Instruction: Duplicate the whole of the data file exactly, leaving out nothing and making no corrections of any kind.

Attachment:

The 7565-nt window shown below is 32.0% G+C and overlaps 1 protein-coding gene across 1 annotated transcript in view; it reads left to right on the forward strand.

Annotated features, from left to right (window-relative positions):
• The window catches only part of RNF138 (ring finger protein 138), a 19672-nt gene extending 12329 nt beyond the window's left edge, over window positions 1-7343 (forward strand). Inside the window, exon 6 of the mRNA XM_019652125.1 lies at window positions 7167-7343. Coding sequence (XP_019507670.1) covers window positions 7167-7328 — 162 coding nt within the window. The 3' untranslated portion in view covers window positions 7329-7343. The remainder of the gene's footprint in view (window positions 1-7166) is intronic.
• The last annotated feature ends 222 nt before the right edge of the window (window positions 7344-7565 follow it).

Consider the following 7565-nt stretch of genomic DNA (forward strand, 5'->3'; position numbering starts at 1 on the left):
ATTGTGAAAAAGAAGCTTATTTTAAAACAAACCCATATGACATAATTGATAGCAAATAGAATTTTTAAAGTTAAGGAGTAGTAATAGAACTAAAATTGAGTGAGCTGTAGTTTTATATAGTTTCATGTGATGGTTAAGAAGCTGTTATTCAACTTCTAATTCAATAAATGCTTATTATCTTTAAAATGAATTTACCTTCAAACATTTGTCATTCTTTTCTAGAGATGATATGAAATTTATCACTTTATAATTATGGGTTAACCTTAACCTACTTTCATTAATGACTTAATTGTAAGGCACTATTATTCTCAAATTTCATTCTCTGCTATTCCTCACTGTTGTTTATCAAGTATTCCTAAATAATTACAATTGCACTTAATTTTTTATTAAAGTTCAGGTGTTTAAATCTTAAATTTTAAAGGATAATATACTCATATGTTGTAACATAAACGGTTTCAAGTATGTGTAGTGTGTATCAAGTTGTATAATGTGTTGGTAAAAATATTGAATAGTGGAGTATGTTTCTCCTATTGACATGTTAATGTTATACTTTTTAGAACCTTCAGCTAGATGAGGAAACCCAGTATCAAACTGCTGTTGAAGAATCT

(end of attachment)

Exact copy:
The 7565-nt window shown below is 32.0% G+C and overlaps 1 protein-coding gene across 1 annotated transcript in view; it reads left to right on the forward strand.

Annotated features, from left to right (window-relative positions):
• The window catches only part of RNF138 (ring finger protein 138), a 19672-nt gene extending 12329 nt beyond the window's left edge, over window positions 1-7343 (forward strand). Inside the window, exon 6 of the mRNA XM_019652125.1 lies at window positions 7167-7343. Coding sequence (XP_019507670.1) covers window positions 7167-7328 — 162 coding nt within the window. The 3' untranslated portion in view covers window positions 7329-7343. The remainder of the gene's footprint in view (window positions 1-7166) is intronic.
• The last annotated feature ends 222 nt before the right edge of the window (window positions 7344-7565 follow it).

Consider the following 7565-nt stretch of genomic DNA (forward strand, 5'->3'; position numbering starts at 1 on the left):
ATTGTGAAAAAGAAGCTTATTTTAAAACAAACCCATATGACATAATTGATAGCAAATAGAATTTTTAAAGTTAAGGAGTAGTAATAGAACTAAAATTGAGTGAGCTGTAGTTTTATATAGTTTCATGTGATGGTTAAGAAGCTGTTATTCAACTTCTAATTCAATAAATGCTTATTATCTTTAAAATGAATTTACCTTCAAACATTTGTCATTCTTTTCTAGAGATGATATGAAATTTATCACTTTATAATTATGGGTTAACCTTAACCTACTTTCATTAATGACTTAATTGTAAGGCACTATTATTCTCAAATTTCATTCTCTGCTATTCCTCACTGTTGTTTATCAAGTATTCCTAAATAATTACAATTGCACTTAATTTTTTATTAAAGTTCAGGTGTTTAAATCTTAAATTTTAAAGGATAATATACTCATATGTTGTAACATAAACGGTTTCAAGTATGTGTAGTGTGTATCAAGTTGTATAATGTGTTGGTAAAAATATTGAATAGTGGAGTATGTTTCTCCTATTGACATGTTAATGTTATACTTTTTAGAACCTTCAGCTAGATGAGGAAACCCAGTATCAAACTGCTGTTGAAGAATCT